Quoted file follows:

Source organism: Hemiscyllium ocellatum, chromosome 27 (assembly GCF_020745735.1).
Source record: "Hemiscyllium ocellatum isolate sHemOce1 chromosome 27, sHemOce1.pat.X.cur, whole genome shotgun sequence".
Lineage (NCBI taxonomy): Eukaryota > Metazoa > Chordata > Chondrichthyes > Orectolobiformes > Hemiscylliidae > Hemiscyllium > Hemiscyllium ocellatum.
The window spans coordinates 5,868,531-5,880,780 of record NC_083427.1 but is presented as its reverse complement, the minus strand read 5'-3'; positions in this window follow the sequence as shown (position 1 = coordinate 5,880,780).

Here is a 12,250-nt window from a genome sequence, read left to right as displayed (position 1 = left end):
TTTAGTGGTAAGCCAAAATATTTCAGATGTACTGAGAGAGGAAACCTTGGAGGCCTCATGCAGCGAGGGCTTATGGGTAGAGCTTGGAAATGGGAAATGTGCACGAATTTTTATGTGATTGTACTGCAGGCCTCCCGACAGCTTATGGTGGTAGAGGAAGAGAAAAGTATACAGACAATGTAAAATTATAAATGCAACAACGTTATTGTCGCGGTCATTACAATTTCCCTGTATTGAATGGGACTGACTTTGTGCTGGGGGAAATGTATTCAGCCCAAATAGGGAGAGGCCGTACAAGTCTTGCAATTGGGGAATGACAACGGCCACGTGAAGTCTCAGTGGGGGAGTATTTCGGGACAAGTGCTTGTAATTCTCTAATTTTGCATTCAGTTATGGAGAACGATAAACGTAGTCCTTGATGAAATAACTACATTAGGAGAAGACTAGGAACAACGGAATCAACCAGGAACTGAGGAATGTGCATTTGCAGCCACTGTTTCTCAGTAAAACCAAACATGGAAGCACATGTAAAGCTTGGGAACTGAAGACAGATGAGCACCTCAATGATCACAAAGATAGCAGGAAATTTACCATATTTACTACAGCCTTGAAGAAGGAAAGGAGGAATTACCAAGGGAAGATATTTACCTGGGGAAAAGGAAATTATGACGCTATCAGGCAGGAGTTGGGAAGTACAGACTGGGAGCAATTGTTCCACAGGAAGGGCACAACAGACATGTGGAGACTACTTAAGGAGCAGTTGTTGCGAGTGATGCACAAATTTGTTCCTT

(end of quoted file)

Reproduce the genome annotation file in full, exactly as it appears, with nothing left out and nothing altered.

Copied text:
Source organism: Hemiscyllium ocellatum, chromosome 27 (assembly GCF_020745735.1).
Source record: "Hemiscyllium ocellatum isolate sHemOce1 chromosome 27, sHemOce1.pat.X.cur, whole genome shotgun sequence".
Lineage (NCBI taxonomy): Eukaryota > Metazoa > Chordata > Chondrichthyes > Orectolobiformes > Hemiscylliidae > Hemiscyllium > Hemiscyllium ocellatum.
The window spans coordinates 5,868,531-5,880,780 of record NC_083427.1 but is presented as its reverse complement, the minus strand read 5'-3'; positions in this window follow the sequence as shown (position 1 = coordinate 5,880,780).

Here is a 12,250-nt window from a genome sequence, read left to right as displayed (position 1 = left end):
TTTAGTGGTAAGCCAAAATATTTCAGATGTACTGAGAGAGGAAACCTTGGAGGCCTCATGCAGCGAGGGCTTATGGGTAGAGCTTGGAAATGGGAAATGTGCACGAATTTTTATGTGATTGTACTGCAGGCCTCCCGACAGCTTATGGTGGTAGAGGAAGAGAAAAGTATACAGACAATGTAAAATTATAAATGCAACAACGTTATTGTCGCGGTCATTACAATTTCCCTGTATTGAATGGGACTGACTTTGTGCTGGGGGAAATGTATTCAGCCCAAATAGGGAGAGGCCGTACAAGTCTTGCAATTGGGGAATGACAACGGCCACGTGAAGTCTCAGTGGGGGAGTATTTCGGGACAAGTGCTTGTAATTCTCTAATTTTGCATTCAGTTATGGAGAACGATAAACGTAGTCCTTGATGAAATAACTACATTAGGAGAAGACTAGGAACAACGGAATCAACCAGGAACTGAGGAATGTGCATTTGCAGCCACTGTTTCTCAGTAAAACCAAACATGGAAGCACATGTAAAGCTTGGGAACTGAAGACAGATGAGCACCTCAATGATCACAAAGATAGCAGGAAATTTACCATATTTACTACAGCCTTGAAGAAGGAAAGGAGGAATTACCAAGGGAAGATATTTACCTGGGGAAAAGGAAATTATGACGCTATCAGGCAGGAGTTGGGAAGTACAGACTGGGAGCAATTGTTCCACAGGAAGGGCACAACAGACATGTGGAGACTACTTAAGGAGCAGTTGTTGCGAGTGATGCACAAATTTGTTCCTT